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Spatial heterogeneity in parasite loads in the New Zealand cockle: the importance of host condition and density
Mouritsen, K.N.; McKechnie, S.; Meenken, E.; Toynbee, J.L.; Poulin, R. (2003). Spatial heterogeneity in parasite loads in the New Zealand cockle: the importance of host condition and density. J. Mar. Biol. Ass. U.K. 83(2): 307-310
In: Journal of the Marine Biological Association of the United Kingdom. Cambridge University Press/Marine Biological Association of the United Kingdom: Cambridge. ISSN 0025-3154, more
Peer reviewed article  

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Keyword
    Marine

Authors  Top 
  • Mouritsen, K.N.
  • McKechnie, S.
  • Meenken, E.
  • Toynbee, J.L.
  • Poulin, R.

Abstract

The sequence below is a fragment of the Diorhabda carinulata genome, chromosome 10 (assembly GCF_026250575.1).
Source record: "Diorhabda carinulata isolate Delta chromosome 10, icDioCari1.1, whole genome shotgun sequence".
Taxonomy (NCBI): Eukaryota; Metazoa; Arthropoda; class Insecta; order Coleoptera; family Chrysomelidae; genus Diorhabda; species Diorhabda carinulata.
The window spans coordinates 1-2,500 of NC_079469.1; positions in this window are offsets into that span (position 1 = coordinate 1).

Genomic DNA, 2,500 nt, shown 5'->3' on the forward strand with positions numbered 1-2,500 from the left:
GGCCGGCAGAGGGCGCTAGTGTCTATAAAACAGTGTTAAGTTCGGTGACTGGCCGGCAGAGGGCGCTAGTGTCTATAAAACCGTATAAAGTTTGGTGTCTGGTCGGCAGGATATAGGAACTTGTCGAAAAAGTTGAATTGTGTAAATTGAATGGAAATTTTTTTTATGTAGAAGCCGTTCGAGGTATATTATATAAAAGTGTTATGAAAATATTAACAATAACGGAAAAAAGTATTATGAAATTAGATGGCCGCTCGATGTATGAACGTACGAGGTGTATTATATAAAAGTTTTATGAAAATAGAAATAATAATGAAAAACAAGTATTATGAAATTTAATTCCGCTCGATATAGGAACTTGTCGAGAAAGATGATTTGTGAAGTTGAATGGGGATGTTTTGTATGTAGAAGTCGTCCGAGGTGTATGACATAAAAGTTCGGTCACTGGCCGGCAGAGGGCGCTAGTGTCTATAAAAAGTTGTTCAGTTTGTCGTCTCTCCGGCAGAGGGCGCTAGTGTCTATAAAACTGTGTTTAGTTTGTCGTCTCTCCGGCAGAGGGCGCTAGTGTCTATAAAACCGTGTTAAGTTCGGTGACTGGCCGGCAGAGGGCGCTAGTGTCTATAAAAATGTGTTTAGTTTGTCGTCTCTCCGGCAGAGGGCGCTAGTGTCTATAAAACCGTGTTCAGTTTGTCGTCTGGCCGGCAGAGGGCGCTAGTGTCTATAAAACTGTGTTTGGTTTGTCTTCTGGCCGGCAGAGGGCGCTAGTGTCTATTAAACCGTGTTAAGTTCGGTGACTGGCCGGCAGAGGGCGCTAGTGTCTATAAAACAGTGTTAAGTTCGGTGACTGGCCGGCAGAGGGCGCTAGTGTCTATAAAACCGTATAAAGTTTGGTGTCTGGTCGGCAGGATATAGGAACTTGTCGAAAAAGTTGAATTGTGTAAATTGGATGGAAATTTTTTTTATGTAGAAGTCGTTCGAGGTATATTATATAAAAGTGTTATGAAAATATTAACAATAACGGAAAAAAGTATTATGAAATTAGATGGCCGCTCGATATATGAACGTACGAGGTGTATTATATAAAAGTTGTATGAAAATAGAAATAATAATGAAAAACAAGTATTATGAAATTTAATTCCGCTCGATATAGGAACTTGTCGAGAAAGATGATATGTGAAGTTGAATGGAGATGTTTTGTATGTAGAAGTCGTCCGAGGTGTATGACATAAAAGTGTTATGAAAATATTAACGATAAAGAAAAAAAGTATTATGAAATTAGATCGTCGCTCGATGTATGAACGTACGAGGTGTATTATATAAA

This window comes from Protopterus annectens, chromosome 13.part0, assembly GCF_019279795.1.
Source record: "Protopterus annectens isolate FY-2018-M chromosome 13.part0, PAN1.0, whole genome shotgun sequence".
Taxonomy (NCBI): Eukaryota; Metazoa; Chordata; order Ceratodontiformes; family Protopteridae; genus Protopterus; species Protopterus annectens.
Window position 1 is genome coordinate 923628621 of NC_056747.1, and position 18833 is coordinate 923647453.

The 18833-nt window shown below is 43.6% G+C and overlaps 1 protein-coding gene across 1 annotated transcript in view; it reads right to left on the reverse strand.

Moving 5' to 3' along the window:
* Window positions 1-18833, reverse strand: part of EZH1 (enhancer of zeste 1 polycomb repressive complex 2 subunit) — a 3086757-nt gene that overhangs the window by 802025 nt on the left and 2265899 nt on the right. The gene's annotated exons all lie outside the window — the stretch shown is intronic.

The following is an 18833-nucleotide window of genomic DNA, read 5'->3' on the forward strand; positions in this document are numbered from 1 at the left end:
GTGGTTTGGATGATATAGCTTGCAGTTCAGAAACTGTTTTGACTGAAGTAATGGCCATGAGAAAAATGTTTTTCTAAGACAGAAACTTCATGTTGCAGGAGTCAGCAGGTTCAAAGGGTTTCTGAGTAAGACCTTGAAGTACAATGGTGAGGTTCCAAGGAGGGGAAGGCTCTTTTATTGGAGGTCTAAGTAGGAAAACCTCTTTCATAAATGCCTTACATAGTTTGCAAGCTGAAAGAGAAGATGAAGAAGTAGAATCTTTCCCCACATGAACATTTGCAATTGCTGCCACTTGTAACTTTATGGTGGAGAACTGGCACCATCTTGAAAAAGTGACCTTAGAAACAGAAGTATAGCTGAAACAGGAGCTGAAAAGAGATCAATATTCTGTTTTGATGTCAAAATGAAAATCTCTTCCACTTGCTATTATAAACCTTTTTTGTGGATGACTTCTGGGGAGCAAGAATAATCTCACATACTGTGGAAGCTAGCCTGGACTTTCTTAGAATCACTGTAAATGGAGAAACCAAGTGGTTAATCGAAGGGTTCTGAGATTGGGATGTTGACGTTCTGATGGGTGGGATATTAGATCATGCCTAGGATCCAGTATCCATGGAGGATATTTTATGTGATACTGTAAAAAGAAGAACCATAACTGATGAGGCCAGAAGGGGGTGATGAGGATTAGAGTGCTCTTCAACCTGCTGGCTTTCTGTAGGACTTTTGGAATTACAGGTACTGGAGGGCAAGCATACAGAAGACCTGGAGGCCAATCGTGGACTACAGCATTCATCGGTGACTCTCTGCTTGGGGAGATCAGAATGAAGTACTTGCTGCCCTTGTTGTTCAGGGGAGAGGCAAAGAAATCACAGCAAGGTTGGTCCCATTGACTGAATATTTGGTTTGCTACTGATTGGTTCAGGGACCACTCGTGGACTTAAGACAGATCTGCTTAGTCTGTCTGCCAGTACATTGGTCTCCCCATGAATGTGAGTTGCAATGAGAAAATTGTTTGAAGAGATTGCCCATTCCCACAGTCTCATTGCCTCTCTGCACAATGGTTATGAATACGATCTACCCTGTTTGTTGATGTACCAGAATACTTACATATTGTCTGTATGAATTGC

Samples of the New Zealand cockle Austrovenus stutchburyi (Veneridae) collected at two different intertidal levels were found to be heavily infected by the echinostome trematode Curtuteria australis which use the mud flat whelk Cominella glandiformis and shorebirds as first and definitive host, respectively. Parasite loads were on average more than 2-fold higher at the high site than at the low site, whereas the density of Curtuteria australis metacercariae per square metre showed the opposite trend. This pattern appeared unrelated to the abundance of first intermediate hosts and C. australis prevalence within this host that did not differ between sites. At both sites there was a positive relationship between parasite load and cockle condition, a likely by-product of the relationship between condition-based filtration capacity and the rate at which individual cockles encounter the free-swimming trematode larvae. The results suggest that the between-site variation in parasitism is a consequence of the much higher density of cockles at the low site. There, the dense cockle population is able to clear the water column of parasites and consequently individual cockles virtually ‘compete’ for parasite larvae. This will depress mean infection intensity per cockle but elevate mean parasite density per square metre.

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